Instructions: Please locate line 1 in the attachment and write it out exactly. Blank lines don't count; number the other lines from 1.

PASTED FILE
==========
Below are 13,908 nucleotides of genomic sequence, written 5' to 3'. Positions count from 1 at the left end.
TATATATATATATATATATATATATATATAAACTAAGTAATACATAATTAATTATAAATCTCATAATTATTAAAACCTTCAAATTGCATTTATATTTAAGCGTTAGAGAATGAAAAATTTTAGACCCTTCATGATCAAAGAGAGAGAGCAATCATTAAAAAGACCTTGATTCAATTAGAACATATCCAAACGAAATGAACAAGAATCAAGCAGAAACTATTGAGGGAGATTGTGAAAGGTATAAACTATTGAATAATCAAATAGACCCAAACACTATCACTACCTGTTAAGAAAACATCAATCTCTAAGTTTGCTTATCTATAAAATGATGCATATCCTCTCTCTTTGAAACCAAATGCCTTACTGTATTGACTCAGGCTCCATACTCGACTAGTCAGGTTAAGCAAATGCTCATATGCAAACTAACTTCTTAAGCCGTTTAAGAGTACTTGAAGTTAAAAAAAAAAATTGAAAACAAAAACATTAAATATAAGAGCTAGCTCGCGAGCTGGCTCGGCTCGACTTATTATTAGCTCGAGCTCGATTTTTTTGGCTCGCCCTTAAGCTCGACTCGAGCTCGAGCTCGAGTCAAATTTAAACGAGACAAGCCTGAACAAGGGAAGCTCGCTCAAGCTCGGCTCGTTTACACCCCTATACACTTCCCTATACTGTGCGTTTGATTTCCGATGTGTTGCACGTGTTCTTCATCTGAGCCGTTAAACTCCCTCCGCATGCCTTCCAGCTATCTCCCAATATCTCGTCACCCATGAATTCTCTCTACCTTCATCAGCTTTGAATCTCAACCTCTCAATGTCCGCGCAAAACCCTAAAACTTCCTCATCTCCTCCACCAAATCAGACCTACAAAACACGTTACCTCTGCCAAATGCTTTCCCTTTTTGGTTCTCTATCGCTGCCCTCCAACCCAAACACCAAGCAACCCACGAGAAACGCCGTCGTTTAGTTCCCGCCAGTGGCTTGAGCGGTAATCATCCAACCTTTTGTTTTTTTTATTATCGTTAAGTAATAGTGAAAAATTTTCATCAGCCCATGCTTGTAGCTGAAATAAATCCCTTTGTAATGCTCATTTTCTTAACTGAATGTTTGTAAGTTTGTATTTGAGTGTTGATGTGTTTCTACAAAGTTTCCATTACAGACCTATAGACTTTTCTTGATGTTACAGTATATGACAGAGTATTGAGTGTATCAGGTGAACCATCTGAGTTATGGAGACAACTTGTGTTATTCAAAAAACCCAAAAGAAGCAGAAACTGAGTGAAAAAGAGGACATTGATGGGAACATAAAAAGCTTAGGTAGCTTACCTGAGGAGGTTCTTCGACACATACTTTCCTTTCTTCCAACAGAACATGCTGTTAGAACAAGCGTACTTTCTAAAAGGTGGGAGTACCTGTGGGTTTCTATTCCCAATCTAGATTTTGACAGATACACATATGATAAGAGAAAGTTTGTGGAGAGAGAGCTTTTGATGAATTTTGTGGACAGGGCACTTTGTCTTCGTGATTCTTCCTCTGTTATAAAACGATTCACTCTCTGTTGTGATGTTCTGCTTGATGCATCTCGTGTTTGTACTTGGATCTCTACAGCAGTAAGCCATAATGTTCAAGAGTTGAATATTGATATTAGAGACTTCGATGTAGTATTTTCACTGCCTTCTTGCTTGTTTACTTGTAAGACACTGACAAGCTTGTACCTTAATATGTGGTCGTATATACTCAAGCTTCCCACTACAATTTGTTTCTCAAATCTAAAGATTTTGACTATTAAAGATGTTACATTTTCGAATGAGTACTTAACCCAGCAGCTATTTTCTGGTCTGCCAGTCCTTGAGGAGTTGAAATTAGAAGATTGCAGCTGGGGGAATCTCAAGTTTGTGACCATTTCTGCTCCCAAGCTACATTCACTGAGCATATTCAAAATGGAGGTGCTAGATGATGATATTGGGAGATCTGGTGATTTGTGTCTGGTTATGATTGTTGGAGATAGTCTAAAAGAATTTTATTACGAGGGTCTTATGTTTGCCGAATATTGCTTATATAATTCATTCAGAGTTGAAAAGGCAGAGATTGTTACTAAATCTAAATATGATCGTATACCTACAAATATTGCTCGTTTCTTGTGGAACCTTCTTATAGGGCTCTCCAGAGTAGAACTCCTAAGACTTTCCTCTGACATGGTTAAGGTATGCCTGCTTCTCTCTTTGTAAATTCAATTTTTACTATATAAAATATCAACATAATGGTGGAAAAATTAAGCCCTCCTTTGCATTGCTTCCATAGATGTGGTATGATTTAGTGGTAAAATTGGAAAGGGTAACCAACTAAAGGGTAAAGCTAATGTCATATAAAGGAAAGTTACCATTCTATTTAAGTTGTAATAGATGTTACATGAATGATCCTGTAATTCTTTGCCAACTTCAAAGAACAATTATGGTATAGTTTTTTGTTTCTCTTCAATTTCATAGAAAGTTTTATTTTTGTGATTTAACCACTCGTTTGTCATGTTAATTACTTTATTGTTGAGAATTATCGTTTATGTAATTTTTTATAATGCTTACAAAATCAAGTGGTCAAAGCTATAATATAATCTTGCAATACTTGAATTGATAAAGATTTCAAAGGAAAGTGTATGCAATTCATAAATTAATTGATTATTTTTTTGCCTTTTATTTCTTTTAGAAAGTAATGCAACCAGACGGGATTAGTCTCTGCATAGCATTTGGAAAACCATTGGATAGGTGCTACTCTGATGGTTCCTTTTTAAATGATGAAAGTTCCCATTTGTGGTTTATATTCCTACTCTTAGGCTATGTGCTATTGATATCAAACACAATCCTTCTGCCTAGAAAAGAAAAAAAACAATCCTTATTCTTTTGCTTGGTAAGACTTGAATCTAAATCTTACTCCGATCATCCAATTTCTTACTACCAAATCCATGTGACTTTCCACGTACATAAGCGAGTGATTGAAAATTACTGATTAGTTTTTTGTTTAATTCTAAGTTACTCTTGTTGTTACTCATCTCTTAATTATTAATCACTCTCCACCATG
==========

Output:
Below are 13,908 nucleotides of genomic sequence, written 5' to 3'. Positions count from 1 at the left end.